Equivalence of Definitions of Euler's Number/Proof 2

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Theorem

The following definitions of the concept of Euler's Number are equivalent:

Limit of Series

The series $\displaystyle \sum_{n \mathop = 0}^\infty \frac 1 {n!}$ converges to a limit.

This limit is Euler's number $e$.


Limit of Sequence

The sequence $\left \langle {x_n} \right \rangle$ defined as $x_n = \left({1 + \dfrac 1 n}\right)^n$ converges to a limit as $n$ increases without bound.

That limit is called Euler's Number and is denoted $e$.


Base of Logarithm

The number $e$ can be defined as the number satisfied by:

$\ln e = 1$.

where $\ln e$ denotes the natural logarithm of $e$.

That $e$ is unique follows from Logarithm is Strictly Increasing.


Exponential Function

The number $e$ can be defined as the number satisfied by:

$e := \exp 1 = e^1$

where $\exp 1$ denotes the exponential function of $1$.



Proof

1 implies 2

See Euler's Number: Limit of Sequence Equals Limit of Series.

$\Box$

2 implies 3

See Euler's Number: Limit of Sequence implies Base of Logarithm.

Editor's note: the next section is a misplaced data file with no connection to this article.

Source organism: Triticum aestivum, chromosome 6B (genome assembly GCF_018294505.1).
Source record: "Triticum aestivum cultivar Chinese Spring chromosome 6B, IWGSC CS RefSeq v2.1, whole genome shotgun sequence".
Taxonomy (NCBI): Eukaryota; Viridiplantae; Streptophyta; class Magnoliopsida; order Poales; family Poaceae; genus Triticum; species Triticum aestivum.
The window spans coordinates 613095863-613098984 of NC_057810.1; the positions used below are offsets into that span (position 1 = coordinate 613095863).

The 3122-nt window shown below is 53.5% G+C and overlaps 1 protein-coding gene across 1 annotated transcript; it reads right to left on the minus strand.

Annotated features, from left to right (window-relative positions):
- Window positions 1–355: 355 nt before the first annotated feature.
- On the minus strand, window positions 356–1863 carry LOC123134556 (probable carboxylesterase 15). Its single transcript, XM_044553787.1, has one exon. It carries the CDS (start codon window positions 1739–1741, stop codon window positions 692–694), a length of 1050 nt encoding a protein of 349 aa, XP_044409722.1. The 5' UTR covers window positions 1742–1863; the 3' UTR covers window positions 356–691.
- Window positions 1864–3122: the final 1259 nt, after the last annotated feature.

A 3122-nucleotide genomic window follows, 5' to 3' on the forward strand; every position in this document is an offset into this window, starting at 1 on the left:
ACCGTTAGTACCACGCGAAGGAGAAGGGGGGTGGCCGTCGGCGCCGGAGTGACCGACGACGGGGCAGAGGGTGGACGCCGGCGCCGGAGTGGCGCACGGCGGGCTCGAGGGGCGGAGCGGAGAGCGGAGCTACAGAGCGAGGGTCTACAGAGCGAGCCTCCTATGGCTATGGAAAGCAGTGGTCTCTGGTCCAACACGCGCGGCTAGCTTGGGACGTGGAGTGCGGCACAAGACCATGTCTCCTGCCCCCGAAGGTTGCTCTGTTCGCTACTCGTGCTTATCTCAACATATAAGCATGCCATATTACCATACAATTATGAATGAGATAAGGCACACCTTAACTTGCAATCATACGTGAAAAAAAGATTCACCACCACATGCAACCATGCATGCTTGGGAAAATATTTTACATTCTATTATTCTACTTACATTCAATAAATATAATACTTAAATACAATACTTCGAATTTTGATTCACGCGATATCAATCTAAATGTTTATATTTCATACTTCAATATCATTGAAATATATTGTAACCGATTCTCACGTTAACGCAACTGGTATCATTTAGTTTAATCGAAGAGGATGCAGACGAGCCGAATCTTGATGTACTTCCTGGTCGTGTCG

$\Box$

3 implies 4

Let $e$ be the unique solution to the equation $\ln \left({ x }\right) = 1$.

We want to show that $\exp \left({ 1 }\right) = e$, where $\exp$ is the exponential function.

\(\displaystyle \exp 1 = 0\) \(\iff\) \(\displaystyle \ln \left({ \exp 1 }\right) = \ln \left({ e }\right)\) $\quad$ Logarithm is Injective $\quad$
\(\displaystyle \) \(\iff\) \(\displaystyle 1 = \ln \left({ e }\right)\) $\quad$ Exponential is Inverse of Logarithm and Inverse of Inverse $\quad$

where the final equation holds by hypothesis.

Hence the result.

$\Box$

4 implies 1

Let $e = \exp 1$, where $\exp$ denotes the exponential function.

We want to show that:

$\displaystyle \sum_{n \mathop = 0}^\infty \frac 1 {n!} = e$

By definition of $\exp$:

$\displaystyle \sum_{n \mathop = 0}^\infty \frac 1 {n!} = \exp 1$

And $\exp 1 = e$ by hypothesis.

Hence the result.

$\blacksquare$